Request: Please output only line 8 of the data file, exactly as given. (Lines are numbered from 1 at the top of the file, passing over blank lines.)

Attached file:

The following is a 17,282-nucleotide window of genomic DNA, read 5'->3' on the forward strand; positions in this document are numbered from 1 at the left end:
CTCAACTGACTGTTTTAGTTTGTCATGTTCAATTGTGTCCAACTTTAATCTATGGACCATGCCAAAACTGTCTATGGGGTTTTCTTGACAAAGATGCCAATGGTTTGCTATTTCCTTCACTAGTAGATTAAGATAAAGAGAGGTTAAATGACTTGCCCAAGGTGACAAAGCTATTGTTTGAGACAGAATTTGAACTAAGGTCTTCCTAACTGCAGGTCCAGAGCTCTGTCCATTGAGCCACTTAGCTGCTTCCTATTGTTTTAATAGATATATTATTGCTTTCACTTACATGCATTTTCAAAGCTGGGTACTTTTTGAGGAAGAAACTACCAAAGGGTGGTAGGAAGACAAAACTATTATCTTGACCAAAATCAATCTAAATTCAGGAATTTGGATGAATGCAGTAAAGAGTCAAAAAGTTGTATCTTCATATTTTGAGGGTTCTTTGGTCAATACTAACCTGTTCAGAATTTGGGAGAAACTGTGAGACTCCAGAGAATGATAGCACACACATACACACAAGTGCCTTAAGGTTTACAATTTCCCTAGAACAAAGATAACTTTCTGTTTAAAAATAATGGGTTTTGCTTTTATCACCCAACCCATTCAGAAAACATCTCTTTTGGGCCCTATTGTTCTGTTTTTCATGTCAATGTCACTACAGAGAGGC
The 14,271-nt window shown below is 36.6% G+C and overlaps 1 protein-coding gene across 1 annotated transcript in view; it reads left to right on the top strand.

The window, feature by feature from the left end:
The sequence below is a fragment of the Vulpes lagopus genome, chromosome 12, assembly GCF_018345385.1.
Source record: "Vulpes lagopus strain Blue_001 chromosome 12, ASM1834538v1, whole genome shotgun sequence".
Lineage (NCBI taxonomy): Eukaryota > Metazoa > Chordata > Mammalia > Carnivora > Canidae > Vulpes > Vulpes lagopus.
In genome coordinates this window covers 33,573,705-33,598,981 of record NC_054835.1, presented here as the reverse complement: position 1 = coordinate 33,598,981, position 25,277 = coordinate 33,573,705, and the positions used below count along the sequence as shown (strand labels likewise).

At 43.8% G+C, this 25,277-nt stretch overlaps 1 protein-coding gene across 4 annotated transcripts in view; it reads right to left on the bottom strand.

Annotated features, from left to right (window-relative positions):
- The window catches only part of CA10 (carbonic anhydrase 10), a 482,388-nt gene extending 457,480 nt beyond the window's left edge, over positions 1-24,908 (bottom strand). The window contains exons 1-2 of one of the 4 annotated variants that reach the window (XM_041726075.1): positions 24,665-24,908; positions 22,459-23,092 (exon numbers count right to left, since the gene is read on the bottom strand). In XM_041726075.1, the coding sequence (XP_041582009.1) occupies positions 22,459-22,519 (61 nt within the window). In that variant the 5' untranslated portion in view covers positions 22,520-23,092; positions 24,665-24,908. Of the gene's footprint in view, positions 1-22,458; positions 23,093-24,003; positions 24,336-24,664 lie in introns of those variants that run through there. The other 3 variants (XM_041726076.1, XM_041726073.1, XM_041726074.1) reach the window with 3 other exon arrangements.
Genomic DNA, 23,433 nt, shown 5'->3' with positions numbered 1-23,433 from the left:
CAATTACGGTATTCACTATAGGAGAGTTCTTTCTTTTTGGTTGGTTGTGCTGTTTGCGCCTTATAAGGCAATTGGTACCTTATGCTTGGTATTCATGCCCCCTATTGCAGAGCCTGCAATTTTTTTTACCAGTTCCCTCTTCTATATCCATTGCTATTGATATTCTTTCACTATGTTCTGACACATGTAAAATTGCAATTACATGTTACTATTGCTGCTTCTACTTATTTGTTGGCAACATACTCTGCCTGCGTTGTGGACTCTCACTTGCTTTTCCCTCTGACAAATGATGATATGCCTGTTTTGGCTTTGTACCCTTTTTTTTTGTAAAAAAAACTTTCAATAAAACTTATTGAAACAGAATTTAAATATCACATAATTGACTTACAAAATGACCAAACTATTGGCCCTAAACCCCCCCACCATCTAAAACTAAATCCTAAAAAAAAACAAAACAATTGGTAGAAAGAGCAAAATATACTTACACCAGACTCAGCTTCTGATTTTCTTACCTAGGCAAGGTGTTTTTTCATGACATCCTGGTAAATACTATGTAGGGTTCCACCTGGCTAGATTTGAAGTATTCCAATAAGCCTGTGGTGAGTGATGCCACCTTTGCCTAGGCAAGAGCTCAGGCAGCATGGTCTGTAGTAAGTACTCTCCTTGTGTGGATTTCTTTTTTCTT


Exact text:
In genome coordinates this window covers 33,573,705-33,598,981 of record NC_054835.1, presented here as the reverse complement: position 1 = coordinate 33,598,981, position 25,277 = coordinate 33,573,705, and the positions used below count along the sequence as shown (strand labels likewise).